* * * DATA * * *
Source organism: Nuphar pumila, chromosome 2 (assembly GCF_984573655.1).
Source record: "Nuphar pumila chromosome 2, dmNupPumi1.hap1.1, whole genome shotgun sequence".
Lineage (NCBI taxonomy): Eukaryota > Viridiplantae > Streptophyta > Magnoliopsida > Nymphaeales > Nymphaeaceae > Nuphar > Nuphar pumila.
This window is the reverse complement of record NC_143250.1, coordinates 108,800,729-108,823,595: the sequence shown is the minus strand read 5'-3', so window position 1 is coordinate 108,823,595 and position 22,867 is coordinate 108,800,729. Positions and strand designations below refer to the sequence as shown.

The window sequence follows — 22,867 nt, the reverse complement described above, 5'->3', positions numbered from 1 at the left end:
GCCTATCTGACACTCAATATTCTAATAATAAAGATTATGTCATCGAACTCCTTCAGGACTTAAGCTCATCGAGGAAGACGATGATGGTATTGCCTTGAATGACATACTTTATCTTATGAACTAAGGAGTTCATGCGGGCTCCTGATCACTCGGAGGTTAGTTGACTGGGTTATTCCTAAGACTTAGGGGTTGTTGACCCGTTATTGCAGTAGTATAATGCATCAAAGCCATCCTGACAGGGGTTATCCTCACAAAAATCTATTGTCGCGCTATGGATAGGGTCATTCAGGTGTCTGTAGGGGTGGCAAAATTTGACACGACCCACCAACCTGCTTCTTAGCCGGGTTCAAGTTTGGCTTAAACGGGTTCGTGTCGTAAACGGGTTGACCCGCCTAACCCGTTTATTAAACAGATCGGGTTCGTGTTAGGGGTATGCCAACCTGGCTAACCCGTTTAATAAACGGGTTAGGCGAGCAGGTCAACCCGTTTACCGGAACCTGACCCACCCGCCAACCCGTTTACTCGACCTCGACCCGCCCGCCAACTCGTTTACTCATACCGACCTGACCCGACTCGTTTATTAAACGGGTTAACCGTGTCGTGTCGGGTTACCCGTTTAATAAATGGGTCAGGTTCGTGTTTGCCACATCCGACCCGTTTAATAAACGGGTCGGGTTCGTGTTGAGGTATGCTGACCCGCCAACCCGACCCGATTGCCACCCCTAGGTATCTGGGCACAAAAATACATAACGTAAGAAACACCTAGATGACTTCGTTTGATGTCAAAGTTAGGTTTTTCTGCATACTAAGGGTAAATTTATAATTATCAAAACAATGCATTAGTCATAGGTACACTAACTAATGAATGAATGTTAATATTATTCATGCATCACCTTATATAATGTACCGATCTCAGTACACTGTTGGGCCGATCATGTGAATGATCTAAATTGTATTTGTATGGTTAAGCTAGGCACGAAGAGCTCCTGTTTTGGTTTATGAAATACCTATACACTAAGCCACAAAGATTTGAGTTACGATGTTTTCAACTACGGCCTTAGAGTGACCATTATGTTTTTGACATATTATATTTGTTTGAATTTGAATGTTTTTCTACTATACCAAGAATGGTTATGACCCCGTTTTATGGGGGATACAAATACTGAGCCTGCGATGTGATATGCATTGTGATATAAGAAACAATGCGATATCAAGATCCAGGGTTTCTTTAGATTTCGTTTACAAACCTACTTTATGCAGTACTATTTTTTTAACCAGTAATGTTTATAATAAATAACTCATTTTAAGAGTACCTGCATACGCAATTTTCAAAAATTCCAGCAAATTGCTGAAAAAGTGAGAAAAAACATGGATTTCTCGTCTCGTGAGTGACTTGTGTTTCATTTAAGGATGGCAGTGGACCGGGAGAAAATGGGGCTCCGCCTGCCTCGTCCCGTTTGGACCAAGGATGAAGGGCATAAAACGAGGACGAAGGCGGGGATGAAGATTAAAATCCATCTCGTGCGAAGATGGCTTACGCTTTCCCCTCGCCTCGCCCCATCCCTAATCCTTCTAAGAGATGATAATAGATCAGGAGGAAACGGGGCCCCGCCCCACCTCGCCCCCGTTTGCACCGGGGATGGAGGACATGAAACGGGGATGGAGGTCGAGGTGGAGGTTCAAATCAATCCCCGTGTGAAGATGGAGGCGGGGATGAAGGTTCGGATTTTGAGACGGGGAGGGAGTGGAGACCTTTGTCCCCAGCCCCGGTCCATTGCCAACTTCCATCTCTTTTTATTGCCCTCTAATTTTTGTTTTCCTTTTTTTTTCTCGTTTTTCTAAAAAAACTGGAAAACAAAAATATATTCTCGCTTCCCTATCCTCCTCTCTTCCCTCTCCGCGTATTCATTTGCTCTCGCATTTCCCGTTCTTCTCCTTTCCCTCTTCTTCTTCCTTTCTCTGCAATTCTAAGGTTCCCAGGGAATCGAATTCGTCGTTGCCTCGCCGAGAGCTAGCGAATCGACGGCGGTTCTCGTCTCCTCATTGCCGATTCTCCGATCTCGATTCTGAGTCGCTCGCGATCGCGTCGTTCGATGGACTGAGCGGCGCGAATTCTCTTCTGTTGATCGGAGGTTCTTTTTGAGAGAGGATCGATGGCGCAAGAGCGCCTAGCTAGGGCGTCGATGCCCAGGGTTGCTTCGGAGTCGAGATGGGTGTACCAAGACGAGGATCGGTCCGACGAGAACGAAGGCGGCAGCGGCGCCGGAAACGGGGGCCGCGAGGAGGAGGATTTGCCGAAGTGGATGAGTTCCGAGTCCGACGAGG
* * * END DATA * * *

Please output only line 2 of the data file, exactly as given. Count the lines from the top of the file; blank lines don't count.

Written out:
Source record: "Nuphar pumila chromosome 2, dmNupPumi1.hap1.1, whole genome shotgun sequence".